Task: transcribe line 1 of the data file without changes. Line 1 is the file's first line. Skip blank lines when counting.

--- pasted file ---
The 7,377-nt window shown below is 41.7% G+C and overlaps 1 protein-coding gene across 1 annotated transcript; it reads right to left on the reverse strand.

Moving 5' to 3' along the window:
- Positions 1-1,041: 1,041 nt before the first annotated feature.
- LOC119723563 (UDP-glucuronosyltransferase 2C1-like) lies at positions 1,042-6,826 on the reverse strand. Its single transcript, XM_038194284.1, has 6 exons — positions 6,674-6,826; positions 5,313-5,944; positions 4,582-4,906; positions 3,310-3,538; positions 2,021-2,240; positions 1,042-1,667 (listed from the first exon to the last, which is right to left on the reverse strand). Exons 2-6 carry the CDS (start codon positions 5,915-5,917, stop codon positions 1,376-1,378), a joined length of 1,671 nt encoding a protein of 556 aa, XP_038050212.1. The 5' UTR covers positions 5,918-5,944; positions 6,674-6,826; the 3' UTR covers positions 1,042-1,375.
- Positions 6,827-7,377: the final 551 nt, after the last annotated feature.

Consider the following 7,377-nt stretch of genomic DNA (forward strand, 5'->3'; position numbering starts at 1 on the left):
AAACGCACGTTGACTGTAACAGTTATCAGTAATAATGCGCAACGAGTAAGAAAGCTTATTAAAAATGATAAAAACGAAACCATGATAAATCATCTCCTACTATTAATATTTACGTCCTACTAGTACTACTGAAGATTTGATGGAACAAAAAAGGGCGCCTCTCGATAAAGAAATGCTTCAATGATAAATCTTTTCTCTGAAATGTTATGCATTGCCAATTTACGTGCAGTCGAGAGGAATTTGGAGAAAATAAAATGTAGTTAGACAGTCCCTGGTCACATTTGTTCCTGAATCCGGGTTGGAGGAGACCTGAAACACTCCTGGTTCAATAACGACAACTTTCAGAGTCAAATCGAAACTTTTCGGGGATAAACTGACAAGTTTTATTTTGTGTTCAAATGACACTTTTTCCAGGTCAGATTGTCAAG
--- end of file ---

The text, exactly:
The 7,377-nt window shown below is 41.7% G+C and overlaps 1 protein-coding gene across 1 annotated transcript; it reads right to left on the reverse strand.